Emmylou Harris & the Nash Ramblers - "At the Ryman" (Reprise Records)
The Ryman Auditorium was the home of the Grand Ole Opry for many years. There's a lot of country music history in that building -- Harris talks about the "hillbilly dust" left there. Harris and her crack band were obviously inspired by that history, and responded by putting together a wonderful set spanning the history of country music. In fact, even such non-country sources as John Fogerty ("Lodi") and Bruce Springsteen ("Mansion on the Hill") sound like country classics as rendered by this group. No less than three Bill Monroe songs are included, showing Emmylou's respect and fondness for the father of bluegrass. She also shows the continuation of the tradition in songs by the O'Kanes ("If I Could Be There") and Nanci Griffith ("It's a Hard Life Wherever You Go"). The band creates a first-rate acoustic sound, led by Sam Bush on mandolin and fiddle, and also including Al Perkins on dobro (and banjo and guitar), Jon Randall Stewart on guitar (and mando), ex-Seatrain drummer Larry Atamanuik, and ace bass Roy Huskey Jr. They also contribute some heartbreaking harmonies, like the four-part harmonies on Stephen Foster's "Hard Times".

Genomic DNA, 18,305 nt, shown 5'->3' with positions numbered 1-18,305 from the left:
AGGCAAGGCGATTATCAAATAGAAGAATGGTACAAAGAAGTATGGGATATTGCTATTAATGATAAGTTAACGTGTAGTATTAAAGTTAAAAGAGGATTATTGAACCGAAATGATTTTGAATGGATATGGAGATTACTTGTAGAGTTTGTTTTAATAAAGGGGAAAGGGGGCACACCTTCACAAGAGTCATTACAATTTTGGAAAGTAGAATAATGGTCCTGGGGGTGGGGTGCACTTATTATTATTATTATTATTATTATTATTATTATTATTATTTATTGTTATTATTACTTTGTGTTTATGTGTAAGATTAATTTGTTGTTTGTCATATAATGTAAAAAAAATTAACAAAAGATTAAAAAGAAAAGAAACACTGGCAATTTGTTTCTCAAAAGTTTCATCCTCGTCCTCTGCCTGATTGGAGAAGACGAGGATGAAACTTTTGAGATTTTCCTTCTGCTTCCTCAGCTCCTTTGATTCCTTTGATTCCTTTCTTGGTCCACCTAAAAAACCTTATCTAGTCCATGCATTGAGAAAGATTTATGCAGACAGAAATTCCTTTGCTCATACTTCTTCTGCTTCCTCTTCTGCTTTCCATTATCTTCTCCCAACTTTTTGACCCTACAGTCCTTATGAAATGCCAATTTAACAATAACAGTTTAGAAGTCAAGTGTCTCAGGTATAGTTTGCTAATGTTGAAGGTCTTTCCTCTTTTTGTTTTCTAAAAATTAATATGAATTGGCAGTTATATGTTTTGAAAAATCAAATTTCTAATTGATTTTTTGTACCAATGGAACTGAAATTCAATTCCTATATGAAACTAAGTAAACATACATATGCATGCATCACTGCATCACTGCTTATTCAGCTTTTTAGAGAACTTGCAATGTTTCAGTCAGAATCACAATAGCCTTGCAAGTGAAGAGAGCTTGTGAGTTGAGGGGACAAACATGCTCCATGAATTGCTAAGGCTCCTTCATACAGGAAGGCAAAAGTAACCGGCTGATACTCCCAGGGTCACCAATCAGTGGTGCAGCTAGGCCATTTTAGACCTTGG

The major disappointment of this album, to me, is that Bill Monroe himself apparently dropped in as a guest, but doesn't appear on the album. The photo-montage shows Monroe embracing Harris and trading mandolin licks with Sam Bush. That would really have been something to see, as would Harris' buckdancing as Bush fiddles up a storm on the Monroe instrumental "Scotland" -- at least we get to hear the audience reaction to that one. In general the audience seems very subdued; in introducing "Hard Times" Harris jokes that they used to start the song with a triad "but then we added a fourth voice, so we called it a crawdad". Hardly a giggle from the crowd. Maybe they were being quietly reverent, I dunno. The only disappointment in song choice is the sappy "Abraham, Martin & John", done as a medley with "It's A Hard Life..." so you can't even skip it on the CD player. Still, this is a top-notch acoustic country album showcasing Emmylou and a great band at the top of their form.